If you’ve got the hardware to handle Dolby Vision HDR, boy are you in for a treat. The 4K Blu-Ray version of this film embraces a gorgeous HEVC H.265 encode, bringing the 35mm film source to life with very few instances of washout. The movie has, as one would expect, some very dark scenes. The excellent camera work and direction makes the parts Krasinski wants to hide truly hidden, while granting just enough light to make out important characters or important details. Krasinski pulls off some excellent shots with foreground characters being in frame but out of focus, and the camera’s subject being somewhere in the distance. It puts the viewer into the shoes of this tortured family more than once. The 2.39:1 anamorphic widescreen format makes the outdoor scenes feel like a nature documentary gone horribly awry with its mix of horror and natural beauty. Indoor we see subtle light sources cast just enough light in a room to frame a character’s face, or cast specular highlights off of the lake water. The handling of HDR delivers gorgeous color gamut, especially using indirect lighting to emphasize a character’s perceived danger, or the warmth of a moment of reprieve.
I did sample the digital release of this film for comparison. While the transfer is decent there, there’s little comparison between the two. Paramount+ allows you to stream the movie, but more than once I found myself distracted as the compression caused tiling or other visual artifacts. We’ll get more into this when we talk about audio compression.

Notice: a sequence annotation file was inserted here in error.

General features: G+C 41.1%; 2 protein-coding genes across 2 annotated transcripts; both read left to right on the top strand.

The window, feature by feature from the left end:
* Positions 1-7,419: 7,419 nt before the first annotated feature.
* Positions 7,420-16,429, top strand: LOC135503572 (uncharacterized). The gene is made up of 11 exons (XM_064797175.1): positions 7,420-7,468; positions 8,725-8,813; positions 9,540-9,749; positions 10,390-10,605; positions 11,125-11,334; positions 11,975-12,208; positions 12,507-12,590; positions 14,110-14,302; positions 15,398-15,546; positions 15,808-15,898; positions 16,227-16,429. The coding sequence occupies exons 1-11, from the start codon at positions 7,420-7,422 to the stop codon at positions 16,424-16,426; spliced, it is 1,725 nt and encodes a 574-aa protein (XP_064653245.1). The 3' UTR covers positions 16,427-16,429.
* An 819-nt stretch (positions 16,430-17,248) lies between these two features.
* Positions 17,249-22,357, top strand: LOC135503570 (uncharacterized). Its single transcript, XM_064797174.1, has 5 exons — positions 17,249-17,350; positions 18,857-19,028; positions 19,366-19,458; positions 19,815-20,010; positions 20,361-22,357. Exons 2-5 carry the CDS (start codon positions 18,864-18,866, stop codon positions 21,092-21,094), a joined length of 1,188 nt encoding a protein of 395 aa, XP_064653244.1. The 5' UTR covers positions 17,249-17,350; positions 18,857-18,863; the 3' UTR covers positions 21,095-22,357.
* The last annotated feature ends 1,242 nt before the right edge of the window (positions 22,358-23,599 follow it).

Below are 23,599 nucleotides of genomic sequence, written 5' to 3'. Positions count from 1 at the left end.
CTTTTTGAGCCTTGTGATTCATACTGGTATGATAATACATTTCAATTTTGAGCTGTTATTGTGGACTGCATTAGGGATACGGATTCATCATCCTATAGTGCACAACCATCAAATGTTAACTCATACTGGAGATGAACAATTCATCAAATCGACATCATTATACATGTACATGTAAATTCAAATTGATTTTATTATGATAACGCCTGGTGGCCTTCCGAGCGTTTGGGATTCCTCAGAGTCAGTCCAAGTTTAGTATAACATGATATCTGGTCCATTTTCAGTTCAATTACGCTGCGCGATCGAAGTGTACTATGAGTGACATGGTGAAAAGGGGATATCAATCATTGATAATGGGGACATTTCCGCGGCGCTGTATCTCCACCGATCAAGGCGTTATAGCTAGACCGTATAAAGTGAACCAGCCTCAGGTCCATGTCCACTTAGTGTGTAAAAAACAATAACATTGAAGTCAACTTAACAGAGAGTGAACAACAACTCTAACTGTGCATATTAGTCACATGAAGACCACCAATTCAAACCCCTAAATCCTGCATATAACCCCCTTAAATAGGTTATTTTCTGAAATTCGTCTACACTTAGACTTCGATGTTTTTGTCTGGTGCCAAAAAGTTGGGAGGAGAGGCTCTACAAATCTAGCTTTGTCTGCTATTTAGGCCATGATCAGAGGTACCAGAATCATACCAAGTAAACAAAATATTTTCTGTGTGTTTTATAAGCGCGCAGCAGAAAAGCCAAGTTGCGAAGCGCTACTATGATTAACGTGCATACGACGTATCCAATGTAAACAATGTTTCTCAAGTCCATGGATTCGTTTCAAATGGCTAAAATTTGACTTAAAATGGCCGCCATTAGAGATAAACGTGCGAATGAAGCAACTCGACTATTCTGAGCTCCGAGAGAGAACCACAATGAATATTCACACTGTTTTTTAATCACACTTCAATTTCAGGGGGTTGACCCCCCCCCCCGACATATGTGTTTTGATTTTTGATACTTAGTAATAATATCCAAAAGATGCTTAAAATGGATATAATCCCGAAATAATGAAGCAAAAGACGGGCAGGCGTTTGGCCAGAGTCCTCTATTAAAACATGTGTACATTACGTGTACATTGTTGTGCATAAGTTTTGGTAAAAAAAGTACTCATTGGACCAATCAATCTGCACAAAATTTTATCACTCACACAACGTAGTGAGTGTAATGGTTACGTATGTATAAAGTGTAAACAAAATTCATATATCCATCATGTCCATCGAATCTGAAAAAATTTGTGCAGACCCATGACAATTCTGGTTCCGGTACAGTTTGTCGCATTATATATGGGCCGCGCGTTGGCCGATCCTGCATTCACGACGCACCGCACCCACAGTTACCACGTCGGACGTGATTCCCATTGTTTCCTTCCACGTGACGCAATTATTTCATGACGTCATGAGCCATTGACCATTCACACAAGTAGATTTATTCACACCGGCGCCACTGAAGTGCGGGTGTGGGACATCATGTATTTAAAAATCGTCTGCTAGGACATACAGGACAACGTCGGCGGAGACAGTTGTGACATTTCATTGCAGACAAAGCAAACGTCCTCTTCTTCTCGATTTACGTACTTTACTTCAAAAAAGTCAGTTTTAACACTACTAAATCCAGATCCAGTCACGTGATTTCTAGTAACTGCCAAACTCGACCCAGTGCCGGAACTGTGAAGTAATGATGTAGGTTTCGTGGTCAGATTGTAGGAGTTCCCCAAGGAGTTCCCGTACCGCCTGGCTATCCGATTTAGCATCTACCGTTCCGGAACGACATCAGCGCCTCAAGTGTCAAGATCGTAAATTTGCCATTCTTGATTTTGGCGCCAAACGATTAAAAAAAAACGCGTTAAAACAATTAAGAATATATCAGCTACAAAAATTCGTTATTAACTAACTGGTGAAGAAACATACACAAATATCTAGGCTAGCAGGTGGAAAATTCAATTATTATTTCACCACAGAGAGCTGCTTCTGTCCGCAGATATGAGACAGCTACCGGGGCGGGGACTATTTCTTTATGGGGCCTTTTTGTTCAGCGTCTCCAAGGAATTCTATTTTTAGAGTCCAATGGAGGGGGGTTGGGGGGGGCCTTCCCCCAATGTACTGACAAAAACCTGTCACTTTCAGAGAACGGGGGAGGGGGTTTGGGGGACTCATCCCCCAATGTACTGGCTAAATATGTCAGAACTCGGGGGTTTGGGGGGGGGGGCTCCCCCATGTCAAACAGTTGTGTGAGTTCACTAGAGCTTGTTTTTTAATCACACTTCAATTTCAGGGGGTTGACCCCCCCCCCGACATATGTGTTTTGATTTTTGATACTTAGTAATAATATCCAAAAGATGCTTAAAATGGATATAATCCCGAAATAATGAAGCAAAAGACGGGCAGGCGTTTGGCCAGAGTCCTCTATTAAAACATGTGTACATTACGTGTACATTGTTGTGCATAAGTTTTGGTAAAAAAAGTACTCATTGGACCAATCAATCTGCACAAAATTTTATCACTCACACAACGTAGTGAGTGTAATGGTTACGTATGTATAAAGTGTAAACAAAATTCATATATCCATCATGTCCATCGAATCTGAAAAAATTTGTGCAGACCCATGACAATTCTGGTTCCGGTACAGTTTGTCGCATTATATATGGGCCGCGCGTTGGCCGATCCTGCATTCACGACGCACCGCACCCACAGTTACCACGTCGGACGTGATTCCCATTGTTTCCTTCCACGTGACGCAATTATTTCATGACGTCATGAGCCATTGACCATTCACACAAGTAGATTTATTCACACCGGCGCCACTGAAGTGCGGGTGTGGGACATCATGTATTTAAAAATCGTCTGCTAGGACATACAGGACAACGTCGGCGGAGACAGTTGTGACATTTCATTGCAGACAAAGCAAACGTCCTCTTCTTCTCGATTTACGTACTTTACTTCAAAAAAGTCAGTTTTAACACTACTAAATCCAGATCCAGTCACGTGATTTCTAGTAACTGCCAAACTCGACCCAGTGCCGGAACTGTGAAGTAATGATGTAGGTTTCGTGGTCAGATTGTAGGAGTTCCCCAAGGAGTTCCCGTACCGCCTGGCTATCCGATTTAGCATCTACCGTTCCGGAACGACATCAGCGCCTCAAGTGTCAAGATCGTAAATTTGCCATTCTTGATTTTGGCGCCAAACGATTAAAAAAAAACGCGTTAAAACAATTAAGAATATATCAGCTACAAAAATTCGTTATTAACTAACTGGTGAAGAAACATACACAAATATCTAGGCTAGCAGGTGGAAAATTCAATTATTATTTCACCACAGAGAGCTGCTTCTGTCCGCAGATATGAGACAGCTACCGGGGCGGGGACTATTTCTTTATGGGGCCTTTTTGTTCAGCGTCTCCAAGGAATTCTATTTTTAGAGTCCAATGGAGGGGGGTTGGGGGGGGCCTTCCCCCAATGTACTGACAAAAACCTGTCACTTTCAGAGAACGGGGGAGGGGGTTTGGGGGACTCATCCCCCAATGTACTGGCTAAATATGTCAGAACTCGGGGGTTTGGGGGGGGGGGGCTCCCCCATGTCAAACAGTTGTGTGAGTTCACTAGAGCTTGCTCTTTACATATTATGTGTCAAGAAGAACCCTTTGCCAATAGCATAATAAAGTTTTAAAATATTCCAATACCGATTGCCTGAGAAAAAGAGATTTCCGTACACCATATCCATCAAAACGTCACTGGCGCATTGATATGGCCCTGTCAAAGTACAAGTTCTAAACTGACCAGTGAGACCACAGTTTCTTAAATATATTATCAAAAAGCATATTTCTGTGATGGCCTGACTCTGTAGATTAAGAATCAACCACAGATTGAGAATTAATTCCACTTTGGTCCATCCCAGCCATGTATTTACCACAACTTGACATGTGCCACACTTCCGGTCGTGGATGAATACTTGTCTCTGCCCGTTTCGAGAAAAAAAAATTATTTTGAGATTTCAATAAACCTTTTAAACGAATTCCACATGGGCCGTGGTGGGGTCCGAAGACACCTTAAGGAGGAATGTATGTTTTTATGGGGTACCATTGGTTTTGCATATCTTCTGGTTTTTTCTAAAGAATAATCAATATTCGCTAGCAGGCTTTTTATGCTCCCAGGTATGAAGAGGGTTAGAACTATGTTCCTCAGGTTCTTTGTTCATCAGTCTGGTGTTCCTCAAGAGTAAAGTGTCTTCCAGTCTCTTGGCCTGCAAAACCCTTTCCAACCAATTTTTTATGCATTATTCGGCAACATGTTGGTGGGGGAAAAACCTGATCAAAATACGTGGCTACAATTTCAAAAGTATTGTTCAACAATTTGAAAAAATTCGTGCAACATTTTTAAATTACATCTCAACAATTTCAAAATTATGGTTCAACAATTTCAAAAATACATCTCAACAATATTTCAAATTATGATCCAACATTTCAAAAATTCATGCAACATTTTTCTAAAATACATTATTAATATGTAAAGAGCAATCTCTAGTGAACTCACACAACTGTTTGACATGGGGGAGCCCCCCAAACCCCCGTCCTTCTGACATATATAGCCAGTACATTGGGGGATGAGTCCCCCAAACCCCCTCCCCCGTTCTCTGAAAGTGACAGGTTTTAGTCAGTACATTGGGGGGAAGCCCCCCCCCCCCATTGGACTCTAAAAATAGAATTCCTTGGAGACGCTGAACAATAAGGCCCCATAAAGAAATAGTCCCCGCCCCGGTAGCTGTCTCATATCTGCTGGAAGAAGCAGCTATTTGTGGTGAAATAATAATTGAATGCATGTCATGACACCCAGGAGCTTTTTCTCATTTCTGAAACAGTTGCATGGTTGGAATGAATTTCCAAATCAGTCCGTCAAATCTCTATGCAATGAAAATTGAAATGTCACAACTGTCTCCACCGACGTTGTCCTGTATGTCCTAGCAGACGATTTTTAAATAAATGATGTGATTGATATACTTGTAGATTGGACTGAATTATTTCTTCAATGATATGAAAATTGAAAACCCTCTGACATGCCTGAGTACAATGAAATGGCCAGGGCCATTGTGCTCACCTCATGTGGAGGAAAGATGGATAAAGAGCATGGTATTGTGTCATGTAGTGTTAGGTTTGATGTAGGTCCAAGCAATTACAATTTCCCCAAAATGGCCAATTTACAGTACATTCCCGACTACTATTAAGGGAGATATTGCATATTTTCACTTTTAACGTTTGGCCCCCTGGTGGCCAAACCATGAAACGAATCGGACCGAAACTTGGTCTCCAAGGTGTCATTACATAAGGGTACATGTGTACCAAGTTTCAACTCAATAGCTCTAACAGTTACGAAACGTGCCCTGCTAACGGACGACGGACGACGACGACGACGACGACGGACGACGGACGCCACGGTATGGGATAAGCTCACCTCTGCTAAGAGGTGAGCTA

Dolby Atmos really shines in A Quiet Place Part II, driving the movie’s tension with a blend of very subtle and bombastic sound. Wind rustling, the crunching of leaves, crickets — every sound from the forest adds to the feeling of being both isolated and surrounded by nature. When things go from bad to worse, the aliens are deafening, screeching and clicking to echolocate their prey. Low growls gave my subwoofer a great workout, ratting my bones with the roar of these hulking beasts.
Redditor kraM1t gave us a good look at the differences between the digital version, and the 4K Blu-Ray version of A Quiet Place Part II. We aren’t breaking new ground by saying that compression is going to be used in the digital version, but like this reader, I did hear a marked difference between the two versions. In the graph below you can see a great deal of compression on the digital release, knocking down the highs and lows to save on streaming bandwidth. The streaming version is using Dolby’s new EAC3 format (aka “Dolby Digital Plus) — a lossy, but still solid format, whereas the Blu-Ray is running TrueHD 7.1 (aka MLP), which is entirely lossless. When you come to my house and see my movie library…well, it’s easy to see why right here. Love your home theater — buy physical copies.
If there’s one area where this physical release of A Quiet Place II lacks, and it’s a minor thing, it’s the extras. A testament to simply wanting more once the credits roll, there’s not a lot of meat on the bone in the supplementary materials for the movie. A short Director’s Diary (10 minutes) gives us an interview with Krasinski on how he wrote and filmed several of the scenes in the film. Detectable Disturbance (8 minutes) shows how ILM brought the horrible creatures to life, and frankly could be an hour long with all of the crazy things they built. Regan’s Journey (6 minutes) shows the evolution of the character played by Millicent Simmonds. She’s a real breakout for the movie, so it’s interesting. Surviving the Marina (5 minutes) focuses on a pivotal moment in the story that I won’t talk about here, showcasing how this incredible scene was shot. Pulling Back the Curtain (4 minutes) rounds out the extras with cast and crew interviews, as well as some additional behind the scenes goodness.
A Quiet Place Part II
A Quiet Place Part II is an anxiety-fueled run that’ll have you on the edge of your seat for the entire film. Krasinski’s excellent direction pulls the best performances from cast and crew, giving us a fantastic follow up to the surprise creature thriller of 2018, and the 4K UHD release delivers all of this with flawless sound and picture, leaving us wanting more.